How and when did the mind-body split occur in medicine?

How and when did the mind-body split occur in medicine?

The ancients have always regarded the mind and body as a single inter-dependent entity. They understood that the mind influences the body, and that the body too influences the mind. For them, healing of diseases involves caring for the mind as well as the body. Their holistic approach to healing, therefore, incorporates both mind and body.

However, somewhere in the 17th century, this belief started to undergo a gradual and dramatic change. It was said that this began with Rene Descartes (1596 – 1650) [1, 2, 3], a French mathematician, philosopher and physiologist. Considered a genius by many and also called the Father of Modern Philosophy, Descartes broke from the traditional Aristotelian philosophy to introduce his own method (hyperbolic doubt) of inquiry at arising at the truth. Discarding all previously held beliefs because of the possibility of doubt or error, he began his search for truth from scratch (ground zero). He finally concluded that what he cannot doubt is that he thinks, therefore he exists. “I think, therefore I am”. Further, he made a clear distinction between the immaterial mind and the material body, and argued that the body can best be understood by viewing and approaching it in a mechanistic way.

Nearly a century after Descartes, Julien Offray de la Mettrie (1709-1751) [1], a French physician and philosopher, introduced the concept of materialism in medicine in his L’homme machine, which holds that matter is the fundamental substance. Everything else that exists is dependent on matter. Therefore, thoughts or mental events are causally dependent on matter or bodily events. Thus, it was not surprising that modern science views thought processes as consequences of biological brain activities.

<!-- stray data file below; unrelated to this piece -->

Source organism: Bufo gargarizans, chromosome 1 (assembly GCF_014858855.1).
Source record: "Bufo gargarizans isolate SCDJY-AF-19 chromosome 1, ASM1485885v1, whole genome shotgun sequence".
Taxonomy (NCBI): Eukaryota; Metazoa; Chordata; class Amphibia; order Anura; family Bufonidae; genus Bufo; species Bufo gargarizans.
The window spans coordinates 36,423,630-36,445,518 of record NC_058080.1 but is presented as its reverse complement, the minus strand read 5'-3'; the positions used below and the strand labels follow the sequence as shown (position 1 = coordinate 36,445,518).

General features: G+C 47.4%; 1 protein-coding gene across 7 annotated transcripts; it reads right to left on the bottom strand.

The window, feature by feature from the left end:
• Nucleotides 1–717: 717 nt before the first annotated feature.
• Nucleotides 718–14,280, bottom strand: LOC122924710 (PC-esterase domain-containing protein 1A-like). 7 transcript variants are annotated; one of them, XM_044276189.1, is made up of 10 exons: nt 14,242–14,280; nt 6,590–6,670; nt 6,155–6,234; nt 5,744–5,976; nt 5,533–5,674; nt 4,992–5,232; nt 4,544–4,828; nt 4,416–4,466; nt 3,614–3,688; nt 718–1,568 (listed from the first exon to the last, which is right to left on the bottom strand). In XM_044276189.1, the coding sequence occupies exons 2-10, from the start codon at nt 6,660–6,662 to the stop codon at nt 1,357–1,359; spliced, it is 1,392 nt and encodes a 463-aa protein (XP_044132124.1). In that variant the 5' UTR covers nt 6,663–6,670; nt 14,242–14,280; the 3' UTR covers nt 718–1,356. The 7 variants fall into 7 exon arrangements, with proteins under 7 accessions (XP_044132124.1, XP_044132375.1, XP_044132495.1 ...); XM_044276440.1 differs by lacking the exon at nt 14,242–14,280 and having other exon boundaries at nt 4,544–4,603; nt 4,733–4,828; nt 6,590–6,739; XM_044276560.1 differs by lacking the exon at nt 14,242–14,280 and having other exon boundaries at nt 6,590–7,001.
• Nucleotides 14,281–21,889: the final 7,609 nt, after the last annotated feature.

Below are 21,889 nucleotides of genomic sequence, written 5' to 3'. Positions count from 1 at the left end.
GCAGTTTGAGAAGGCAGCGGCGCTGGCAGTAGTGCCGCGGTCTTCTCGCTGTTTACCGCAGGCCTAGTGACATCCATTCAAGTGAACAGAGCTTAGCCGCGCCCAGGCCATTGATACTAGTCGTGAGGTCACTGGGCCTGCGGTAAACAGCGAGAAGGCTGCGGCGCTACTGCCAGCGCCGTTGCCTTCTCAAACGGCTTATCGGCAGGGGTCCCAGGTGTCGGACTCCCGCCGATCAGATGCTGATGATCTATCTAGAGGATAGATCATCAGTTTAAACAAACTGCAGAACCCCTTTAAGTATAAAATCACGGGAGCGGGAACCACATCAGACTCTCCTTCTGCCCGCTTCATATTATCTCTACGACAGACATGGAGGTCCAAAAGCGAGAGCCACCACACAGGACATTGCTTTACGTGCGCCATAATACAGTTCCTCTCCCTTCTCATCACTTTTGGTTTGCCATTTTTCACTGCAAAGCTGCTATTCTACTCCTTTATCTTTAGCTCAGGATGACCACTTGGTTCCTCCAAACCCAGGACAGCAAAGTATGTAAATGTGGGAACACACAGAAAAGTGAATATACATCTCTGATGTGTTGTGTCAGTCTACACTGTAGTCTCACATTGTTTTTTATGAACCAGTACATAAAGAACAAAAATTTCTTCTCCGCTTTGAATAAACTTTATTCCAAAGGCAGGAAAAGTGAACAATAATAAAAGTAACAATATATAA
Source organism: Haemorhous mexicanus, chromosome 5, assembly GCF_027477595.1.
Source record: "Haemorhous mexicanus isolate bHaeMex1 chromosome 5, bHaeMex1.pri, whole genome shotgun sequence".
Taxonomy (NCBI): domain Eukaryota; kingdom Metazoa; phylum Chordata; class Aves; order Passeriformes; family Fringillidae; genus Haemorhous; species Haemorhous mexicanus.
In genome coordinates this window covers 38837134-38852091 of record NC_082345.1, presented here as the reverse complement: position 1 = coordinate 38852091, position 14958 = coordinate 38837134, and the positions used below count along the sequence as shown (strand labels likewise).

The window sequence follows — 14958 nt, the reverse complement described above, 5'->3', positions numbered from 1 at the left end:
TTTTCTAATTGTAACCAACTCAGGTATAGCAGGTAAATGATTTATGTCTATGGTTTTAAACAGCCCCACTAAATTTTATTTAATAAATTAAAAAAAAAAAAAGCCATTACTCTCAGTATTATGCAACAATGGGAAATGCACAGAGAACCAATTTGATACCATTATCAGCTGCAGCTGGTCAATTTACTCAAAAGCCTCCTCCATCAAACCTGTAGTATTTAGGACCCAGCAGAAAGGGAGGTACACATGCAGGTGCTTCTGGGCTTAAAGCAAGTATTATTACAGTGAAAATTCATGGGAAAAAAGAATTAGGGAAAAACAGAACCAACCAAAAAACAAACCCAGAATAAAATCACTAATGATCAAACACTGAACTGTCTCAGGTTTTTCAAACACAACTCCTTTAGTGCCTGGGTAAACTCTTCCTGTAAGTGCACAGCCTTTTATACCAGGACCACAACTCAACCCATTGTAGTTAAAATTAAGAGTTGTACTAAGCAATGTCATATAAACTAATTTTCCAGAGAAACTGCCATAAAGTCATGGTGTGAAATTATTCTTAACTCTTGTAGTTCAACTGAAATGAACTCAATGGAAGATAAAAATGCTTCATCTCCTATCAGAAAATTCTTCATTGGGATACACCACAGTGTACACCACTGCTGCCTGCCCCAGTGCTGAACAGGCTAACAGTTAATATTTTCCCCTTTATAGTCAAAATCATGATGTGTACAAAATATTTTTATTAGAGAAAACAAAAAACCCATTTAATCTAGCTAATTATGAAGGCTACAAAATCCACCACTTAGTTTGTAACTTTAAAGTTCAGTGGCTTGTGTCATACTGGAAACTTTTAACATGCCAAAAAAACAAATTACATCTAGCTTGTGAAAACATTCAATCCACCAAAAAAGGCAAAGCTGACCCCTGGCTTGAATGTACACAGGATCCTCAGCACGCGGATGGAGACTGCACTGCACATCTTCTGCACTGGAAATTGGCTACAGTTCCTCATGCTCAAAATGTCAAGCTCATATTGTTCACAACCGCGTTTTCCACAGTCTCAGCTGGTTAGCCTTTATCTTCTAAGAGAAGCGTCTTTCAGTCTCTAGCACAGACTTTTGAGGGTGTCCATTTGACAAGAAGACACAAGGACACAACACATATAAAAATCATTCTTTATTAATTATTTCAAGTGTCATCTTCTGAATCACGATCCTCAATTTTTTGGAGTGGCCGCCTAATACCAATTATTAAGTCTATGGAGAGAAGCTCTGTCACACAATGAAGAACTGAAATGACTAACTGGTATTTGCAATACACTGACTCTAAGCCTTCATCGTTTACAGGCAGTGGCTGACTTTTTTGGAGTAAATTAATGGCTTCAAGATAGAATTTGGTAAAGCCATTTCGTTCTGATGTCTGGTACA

By the 19th century, more and more theories about the mind and the brain has surfaced. Despite the many new theories offered that supported the supremacy of the body over the mind, suggesting bodily activities as the cause of mental activities, the mind-brain issue did not come to a clear conclusion.

As science entered the 20th century, more and more scientific evidence began to surface showing the intimate relationship between the mind and the body. Today, the accumulated evidence in science seems to turn back time and bring us one whole circle back to the belief of the ancients with regards to mind-body link.

As we enter the 21st century, science is getting into an exciting phase where it explores not just the physical brain but also the immaterial mind. There is even a suggestion that quantum physics may help to explain consciousness and the working of the mind. Indeed, there is much to look forward to.

Mind and Quantum Mechanics:

  1. Quantum Mechanics and Consciousness: A Causal Correspondence Theory
  2. Discovery Magazine: Is Quantum Mechanics controlling your Thoughts?
  3. Quantum Approaches to Consciousness

 Quantum Mechanics Keywords:

  1. Observer’s Effect
  2. Entanglement
  3. Non-locality
  4. Quantum Tunneling